As a platform, we take great pride in all that we've achieved since opening our doors for business nearly six years ago. We’ve
Your mortgage: to fix, or not to fix?
Despite a lot of bluster in the months leading up to it, the recent decision by the Bank of England to hold base rates at 0.5 per cent was no surprise given the string of underwhelming economic data that emerged in the days prior to the announcement.
For savers, it was another kick in what little teeth remain after a decade of 350-year low rates. However, for borrowers, the streak continues, and debt remains incredibly cheap.
Most people with a mortgage will have been relieved at the Bank's decision last week. Yet this is undoubtedly an interesting juncture for such homeowners too, and the question at the forefront of their minds will be whether to fix their mortgage for a period of time - and, if so, for how long?
Don't fix it if it ain't broke?
Other than the 15-month spell between August 2016 and November 2017 (when the bank rate stood at 0.25 per cent), the Monetary Policy Committee (MPC) have not adjusted the base rate. In the wake of the financial crisis, slashing it, and subsequently holding it steady, had been necessary to revive an ailing economy.
One of the major beneficiaries were those looking to acquire a mortgage (or re-mortgage) in the aftermath, who, despite stricter lending criteria, were borrowing while base rates were more than 5 per cent lower than they had been in 2007. For those who had fixed-rate mortgages for any great length of time just prior to the recession, it proved a costly error.
To a lesser extent - those who decided to fix their repayment rate shortly after rates touched down at 0.5 per cent in March 2009 may have also ended up paying over the odds, as there is usually a premium built into longer-term fixes. Given that rates remained unchanged, a tracker mortgage, or even a variable rate mortgage, would have likely been cheaper in retrospect.
Yet this is the same conundrum that faces those with a mortgage today. Are rates actually set to increase, and is now the time to protect yourself by fixing it for the long run? Or is the pattern of the past decade set to repeat itself: lots of MPC insinuations of a rate hike that ultimately never materialises?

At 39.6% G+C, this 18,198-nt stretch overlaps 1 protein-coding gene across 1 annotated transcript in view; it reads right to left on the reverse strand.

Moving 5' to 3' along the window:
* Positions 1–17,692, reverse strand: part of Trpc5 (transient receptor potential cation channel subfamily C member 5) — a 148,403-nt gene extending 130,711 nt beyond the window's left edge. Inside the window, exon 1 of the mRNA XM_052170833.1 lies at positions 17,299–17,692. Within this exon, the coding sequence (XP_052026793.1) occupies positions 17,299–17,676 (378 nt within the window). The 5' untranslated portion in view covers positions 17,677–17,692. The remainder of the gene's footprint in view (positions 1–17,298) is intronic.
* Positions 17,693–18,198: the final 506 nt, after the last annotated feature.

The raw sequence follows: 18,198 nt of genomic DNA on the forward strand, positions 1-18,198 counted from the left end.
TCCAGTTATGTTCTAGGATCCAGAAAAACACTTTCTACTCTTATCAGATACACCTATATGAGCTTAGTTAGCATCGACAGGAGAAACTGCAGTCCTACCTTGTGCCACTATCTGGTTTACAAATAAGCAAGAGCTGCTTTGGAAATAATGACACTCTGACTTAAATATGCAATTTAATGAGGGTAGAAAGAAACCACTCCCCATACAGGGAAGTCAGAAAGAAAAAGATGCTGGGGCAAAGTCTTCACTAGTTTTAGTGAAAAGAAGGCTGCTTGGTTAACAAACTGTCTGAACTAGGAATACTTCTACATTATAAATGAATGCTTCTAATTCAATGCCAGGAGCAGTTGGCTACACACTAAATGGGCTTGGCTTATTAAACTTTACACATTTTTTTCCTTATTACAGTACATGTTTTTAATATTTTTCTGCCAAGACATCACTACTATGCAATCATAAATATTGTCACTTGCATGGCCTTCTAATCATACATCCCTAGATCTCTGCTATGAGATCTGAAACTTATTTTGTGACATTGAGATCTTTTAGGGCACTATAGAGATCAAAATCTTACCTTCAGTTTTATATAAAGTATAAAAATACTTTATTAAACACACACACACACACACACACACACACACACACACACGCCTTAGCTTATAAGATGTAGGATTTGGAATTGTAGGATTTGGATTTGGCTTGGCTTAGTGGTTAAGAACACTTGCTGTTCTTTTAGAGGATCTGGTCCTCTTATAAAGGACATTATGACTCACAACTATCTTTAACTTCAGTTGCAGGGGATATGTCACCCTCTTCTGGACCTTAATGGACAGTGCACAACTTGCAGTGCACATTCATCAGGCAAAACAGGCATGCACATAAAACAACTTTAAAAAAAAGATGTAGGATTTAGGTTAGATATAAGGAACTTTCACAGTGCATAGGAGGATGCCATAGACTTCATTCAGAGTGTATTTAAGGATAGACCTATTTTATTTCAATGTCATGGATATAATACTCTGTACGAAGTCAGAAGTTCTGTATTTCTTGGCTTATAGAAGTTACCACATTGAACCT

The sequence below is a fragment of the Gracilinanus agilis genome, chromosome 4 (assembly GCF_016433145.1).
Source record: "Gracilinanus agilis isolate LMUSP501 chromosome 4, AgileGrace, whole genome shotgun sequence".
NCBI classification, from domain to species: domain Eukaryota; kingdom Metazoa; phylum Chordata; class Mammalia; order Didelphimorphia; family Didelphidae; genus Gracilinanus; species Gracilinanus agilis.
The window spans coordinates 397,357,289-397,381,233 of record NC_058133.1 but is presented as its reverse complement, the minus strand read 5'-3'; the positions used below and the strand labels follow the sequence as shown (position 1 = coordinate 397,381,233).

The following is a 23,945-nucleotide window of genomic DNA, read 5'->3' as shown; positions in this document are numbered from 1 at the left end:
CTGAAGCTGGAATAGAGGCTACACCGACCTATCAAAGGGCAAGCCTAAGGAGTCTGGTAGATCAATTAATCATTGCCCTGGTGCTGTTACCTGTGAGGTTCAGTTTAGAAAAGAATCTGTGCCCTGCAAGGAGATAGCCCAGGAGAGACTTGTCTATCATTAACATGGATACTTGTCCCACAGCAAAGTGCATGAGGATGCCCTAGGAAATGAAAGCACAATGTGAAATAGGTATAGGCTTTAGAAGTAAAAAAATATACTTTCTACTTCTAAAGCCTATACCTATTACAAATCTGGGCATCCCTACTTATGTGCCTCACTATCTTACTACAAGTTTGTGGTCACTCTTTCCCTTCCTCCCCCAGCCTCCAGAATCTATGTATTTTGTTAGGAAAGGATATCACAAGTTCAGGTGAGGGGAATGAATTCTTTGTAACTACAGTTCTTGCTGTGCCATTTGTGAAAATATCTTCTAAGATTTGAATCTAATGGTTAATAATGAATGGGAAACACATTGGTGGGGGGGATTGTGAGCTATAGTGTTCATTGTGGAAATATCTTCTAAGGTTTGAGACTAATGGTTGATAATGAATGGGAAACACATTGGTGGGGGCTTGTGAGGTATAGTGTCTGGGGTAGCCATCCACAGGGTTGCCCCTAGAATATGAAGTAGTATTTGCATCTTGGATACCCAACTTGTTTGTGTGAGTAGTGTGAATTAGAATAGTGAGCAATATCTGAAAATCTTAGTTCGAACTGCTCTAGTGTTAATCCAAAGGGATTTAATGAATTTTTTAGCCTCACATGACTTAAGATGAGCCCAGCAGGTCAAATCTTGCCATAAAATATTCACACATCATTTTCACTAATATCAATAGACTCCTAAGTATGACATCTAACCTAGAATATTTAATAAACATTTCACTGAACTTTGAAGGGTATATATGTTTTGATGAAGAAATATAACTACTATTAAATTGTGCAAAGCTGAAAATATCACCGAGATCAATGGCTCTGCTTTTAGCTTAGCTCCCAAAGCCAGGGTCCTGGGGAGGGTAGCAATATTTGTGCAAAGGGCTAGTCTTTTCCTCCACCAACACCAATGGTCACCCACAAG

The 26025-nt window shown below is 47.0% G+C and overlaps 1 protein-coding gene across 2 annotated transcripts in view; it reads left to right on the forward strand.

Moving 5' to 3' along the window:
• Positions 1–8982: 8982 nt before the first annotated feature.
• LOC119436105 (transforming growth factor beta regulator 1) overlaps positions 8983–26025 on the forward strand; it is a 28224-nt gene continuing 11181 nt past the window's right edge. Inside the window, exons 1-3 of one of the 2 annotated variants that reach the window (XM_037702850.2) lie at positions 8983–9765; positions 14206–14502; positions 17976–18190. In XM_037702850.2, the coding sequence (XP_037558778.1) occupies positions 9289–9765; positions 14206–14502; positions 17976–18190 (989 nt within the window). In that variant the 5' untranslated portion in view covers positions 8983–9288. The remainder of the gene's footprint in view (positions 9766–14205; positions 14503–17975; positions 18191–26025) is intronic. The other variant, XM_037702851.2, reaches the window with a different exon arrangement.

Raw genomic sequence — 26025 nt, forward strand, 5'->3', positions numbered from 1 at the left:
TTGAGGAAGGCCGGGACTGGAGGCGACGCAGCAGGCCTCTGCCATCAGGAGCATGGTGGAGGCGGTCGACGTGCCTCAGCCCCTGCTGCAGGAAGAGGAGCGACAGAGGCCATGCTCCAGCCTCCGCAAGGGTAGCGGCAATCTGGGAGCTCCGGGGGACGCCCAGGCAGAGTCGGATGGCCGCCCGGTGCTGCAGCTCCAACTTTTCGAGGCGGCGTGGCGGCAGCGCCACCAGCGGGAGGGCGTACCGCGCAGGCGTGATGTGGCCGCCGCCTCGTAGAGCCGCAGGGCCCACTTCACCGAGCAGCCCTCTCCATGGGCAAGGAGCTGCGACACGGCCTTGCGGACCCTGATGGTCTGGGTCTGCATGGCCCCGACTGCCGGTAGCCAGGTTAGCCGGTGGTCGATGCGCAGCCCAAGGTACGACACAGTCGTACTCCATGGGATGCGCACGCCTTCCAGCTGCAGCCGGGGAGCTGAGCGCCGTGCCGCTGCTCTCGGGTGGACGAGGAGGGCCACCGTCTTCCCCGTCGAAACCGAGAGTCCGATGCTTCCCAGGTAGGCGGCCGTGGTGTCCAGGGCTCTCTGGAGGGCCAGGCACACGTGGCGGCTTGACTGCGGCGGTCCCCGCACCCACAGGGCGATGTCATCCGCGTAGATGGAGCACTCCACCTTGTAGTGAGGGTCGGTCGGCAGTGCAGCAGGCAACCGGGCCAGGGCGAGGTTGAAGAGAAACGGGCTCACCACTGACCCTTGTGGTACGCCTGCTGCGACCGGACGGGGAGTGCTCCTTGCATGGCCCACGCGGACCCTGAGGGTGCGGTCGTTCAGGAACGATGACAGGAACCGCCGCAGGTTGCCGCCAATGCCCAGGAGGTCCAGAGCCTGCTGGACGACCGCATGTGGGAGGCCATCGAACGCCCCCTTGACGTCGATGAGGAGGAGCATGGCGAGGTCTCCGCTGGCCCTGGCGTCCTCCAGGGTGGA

A shift in approach
According to analysis by Telegraph Money of mortgage broker data, there has been a significant increase in the number of people snapping up five-year fixes on their mortgages. For broker London and Country, five-year fixed-rate deals made up over 50 per cent of total business in April 2018, compared with just over 30 per cent in April 2016. Online firm Habito saw their share of five-year fixes rise from 27 per cent of total trade to more than 34 per cent from January to March this year.
Such trends are not unanimous across the industry though, and broker Private Finance has seen five-year fixes tumble from 63 per cent of their business five years ago to just over a third today.
And what about 10-year fixes? Habito report that around 10 per cent of the deals they do are 10-year fixes, while, for Private Finance, this figure slumps to less than one per cent. Yet, further afield, it would appear that competition within this market is intensifying, as Moneyfacts recently reported that there are over 120 10-year fixes available.
The appeal of deals like these is two-fold: firstly, they provide a shield against future base rate increases, and the certainty of knowing what you'll be paying for the following decade. Secondly, the saving from otherwise having to fork out for broker or arrangement fees in the intervening years could be in the thousands.
Is a long-term fix the way to go?
Unfortunately, there are some drawbacks to fixing your mortgage for 10 years. A lack of flexibility is one: you’ll encounter costly exit fees (or early repayment charges) if you have a change of circumstances and cancel the agreement early (albeit that some lenders offer the opportunity to exit for free after five years). And while many such deals can be transferred if you move to a new house, your affordability will need to be reassessed each time, and any additional required borrowing may be expensive.